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Dad Suggests was created to share with others the many different things that we have loved sharing with our own children.

Our hope is that - by reading - you will find something here to enjoy with your own family.

- Ryan

Choose Your Own Adventure With the House of Danger Game

Choose Your Own Adventure With the House of Danger Game

Dad Suggests is built upon two main pillars of family activities - picture books and family board games. Because of that, I think I’m especially drawn towards those mythical activities that somehow belong in both of those categories at once. I really love games that involve imagination and storytelling. Games like Rory’s Story Cubes are big favorites in our family because of the creativity involved. But recently we got our hands on a new game that satisfied our desire for books and games in the most precise way I could ever imagine.

Choose Your Own Adventure: House of Danger is the ultimate combination of storytelling and gaming for your family. The imagination of our kids lights up when they’re given choices during the story. This is a fantastic family game. #familygames #boardgames #kidsgames #gamenight #dadsuggests

Did you ever read Choose Your Own Adventure books growing up? I certainly did. I have fond memories of not only the original Choose Your Own Adventure books, but also the choose-your-own-adventure spin-offs of my favorite series Goosebumps - Reader Beware… You Choose the Scare. I bought every single Goosebumps growing up, and the same thing goes for the spin-offs.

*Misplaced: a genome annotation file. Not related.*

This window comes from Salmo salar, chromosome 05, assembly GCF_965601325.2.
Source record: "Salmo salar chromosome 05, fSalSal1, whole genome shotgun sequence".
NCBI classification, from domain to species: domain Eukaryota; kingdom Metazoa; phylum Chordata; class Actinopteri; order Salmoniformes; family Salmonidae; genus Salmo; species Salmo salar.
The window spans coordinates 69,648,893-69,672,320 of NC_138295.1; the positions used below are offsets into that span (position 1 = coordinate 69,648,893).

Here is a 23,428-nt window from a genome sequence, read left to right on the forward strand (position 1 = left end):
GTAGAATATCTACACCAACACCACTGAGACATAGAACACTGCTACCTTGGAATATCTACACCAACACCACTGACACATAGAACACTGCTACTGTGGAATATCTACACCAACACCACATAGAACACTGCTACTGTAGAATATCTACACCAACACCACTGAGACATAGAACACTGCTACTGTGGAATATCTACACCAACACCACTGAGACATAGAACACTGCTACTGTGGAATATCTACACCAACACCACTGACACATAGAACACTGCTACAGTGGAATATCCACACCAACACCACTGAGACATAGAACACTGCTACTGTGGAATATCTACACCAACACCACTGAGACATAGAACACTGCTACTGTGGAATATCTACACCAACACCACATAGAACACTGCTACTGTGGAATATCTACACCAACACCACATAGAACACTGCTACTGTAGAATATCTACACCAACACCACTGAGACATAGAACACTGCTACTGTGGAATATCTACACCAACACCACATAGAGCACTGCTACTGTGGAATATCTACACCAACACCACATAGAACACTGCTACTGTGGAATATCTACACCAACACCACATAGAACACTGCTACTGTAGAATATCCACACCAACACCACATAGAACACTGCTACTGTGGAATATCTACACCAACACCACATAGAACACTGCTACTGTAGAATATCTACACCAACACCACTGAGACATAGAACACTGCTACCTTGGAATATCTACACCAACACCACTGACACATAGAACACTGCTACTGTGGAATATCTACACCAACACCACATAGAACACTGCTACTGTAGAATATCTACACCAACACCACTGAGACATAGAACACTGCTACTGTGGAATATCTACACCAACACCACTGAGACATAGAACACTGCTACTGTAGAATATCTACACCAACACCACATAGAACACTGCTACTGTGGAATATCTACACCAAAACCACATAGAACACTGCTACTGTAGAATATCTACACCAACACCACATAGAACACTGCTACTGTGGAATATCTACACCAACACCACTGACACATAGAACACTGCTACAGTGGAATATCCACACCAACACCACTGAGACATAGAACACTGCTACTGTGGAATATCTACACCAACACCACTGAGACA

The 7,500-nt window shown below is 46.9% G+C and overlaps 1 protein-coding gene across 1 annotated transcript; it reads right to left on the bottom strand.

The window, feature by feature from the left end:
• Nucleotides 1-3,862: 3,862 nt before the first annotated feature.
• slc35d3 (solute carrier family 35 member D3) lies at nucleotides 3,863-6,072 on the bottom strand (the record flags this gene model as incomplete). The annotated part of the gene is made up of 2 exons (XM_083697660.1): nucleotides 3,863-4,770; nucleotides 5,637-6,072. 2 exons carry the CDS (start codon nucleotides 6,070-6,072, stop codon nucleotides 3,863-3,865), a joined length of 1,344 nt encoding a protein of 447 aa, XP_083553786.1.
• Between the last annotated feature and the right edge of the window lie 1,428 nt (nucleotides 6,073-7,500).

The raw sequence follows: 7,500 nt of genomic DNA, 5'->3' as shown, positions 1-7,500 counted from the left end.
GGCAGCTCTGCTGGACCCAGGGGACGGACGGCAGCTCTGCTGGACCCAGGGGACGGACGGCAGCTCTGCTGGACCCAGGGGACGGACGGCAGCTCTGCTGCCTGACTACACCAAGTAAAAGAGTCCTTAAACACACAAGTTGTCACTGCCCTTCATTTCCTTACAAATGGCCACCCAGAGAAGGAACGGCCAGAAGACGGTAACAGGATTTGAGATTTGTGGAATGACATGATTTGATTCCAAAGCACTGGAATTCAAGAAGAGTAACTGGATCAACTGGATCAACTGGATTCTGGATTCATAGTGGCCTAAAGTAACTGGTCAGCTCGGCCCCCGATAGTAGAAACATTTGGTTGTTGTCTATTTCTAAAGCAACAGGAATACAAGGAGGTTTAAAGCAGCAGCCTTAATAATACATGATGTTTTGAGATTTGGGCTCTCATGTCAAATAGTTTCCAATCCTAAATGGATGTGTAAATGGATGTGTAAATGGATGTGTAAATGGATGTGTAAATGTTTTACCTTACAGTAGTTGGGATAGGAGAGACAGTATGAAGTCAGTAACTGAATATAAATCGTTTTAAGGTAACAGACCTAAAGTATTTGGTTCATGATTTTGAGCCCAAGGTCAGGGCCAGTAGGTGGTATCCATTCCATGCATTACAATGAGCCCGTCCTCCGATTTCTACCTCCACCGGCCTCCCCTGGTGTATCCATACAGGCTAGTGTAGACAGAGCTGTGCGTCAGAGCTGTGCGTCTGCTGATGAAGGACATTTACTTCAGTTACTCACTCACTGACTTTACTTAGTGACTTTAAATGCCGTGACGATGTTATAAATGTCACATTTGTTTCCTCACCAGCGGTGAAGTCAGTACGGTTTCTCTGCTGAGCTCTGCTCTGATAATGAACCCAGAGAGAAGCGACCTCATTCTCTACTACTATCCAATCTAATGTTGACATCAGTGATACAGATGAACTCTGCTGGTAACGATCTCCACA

If you’ve somehow never experienced reading a Choose Your Own Adventure book, you are occasionally provided with options to choose from while you are reading. If you choose one option, you go to one page. If you choose the other option, you turn to a different page. Oftentimes a wrong choice will lead to your premature demise, so always keep your thumb stuck into the last place you were at in the book just in case.

Choose Your Own Adventure was a game-changer for interactive storytelling. Having a choice in the story is empowering and definitely engaging. It makes the entire experience a lot more personal too, knowing that you’re responsible for the fates of the characters. It’s like Bastian getting his hands on The Neverending Story after spending his life reading “safe” books - only to find himself getting sucked inside and becoming part of the world.

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Before we bought Choose Your Own Adventure: House of Danger, published by Z-Man and designed by Prospero Hall, my son and I already had a few other experiences with interactive storytelling. We’ve watched a few shows on Netflix like Puss In Boots that includes choices to be made. And we’ve even read a handful of new choose-your-own-adventure books together as well. From my experience, it’s clear to see that no matter what the medium, being given a choice during a story fires up our 6-year-old’s imagination and sucks him into the action like nothing else.

And even though all of those past experiences were amazing, and even though our son loved every second of those stories - the game House of Danger is so much better and so much more engaging in every way. When we first got it, I played it for 4 straight hours with a very engaged 6-year-old. We played the whole game straight through. I can’t think of a more effective endorsement than that.